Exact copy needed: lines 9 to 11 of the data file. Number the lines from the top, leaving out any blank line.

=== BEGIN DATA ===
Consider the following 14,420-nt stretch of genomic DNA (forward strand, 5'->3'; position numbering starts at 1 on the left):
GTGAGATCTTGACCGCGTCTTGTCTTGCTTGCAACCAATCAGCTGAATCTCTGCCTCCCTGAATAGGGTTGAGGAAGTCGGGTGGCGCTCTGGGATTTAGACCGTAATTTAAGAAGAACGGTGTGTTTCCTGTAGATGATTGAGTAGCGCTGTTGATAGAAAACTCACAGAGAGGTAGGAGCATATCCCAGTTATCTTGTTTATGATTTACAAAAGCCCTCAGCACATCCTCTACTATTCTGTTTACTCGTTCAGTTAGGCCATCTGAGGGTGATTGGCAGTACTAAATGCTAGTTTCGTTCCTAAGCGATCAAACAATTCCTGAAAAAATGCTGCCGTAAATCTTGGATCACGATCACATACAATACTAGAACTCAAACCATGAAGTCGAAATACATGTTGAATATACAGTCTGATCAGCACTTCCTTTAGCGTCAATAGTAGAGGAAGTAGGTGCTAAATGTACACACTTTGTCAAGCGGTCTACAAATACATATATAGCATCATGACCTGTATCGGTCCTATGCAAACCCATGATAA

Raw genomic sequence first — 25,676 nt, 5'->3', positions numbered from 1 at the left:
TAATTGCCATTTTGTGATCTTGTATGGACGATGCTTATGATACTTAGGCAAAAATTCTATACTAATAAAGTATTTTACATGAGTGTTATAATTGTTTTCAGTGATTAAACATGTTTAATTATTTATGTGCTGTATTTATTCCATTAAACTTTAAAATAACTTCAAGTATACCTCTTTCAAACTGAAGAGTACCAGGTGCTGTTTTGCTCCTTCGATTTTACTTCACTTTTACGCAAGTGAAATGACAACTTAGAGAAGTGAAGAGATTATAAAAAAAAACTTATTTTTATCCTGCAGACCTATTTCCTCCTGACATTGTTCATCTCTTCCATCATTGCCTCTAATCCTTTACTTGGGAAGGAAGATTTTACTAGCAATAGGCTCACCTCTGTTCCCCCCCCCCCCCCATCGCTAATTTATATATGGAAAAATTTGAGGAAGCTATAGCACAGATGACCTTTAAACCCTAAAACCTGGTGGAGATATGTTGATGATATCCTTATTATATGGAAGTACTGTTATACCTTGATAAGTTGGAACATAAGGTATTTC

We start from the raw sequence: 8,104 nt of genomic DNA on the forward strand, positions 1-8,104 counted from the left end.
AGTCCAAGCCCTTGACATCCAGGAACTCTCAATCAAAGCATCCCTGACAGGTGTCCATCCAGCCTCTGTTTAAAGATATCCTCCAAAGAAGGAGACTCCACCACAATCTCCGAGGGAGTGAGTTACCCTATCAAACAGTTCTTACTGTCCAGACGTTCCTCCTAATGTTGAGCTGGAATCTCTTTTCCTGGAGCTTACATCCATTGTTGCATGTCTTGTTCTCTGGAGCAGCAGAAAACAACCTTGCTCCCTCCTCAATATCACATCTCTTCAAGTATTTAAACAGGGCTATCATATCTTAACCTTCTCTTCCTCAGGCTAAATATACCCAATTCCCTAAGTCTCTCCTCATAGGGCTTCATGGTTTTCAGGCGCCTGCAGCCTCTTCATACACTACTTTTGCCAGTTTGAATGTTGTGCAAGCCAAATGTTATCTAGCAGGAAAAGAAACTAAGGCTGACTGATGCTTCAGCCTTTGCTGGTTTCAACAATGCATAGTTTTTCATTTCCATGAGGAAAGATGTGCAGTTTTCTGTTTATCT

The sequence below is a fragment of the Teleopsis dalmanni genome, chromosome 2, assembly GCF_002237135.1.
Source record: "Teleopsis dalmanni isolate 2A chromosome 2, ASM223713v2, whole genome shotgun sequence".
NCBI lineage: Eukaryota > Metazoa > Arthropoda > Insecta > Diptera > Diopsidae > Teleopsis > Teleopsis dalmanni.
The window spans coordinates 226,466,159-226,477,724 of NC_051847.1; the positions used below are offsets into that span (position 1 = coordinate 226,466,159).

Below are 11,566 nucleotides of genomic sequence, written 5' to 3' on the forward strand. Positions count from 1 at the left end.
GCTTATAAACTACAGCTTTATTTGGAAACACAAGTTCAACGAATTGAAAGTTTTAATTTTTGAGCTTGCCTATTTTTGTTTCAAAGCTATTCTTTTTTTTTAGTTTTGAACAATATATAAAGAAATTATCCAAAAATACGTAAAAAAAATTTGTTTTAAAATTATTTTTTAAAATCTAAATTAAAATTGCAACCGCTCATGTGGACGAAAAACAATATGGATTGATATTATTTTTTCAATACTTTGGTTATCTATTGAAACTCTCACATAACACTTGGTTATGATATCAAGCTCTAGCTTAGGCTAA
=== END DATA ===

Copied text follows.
NCBI lineage: Eukaryota > Metazoa > Arthropoda > Insecta > Diptera > Diopsidae > Teleopsis > Teleopsis dalmanni.
The window spans coordinates 226,466,159-226,477,724 of NC_051847.1; the positions used below are offsets into that span (position 1 = coordinate 226,466,159).

Below are 11,566 nucleotides of genomic sequence, written 5' to 3' on the forward strand. Positions count from 1 at the left end.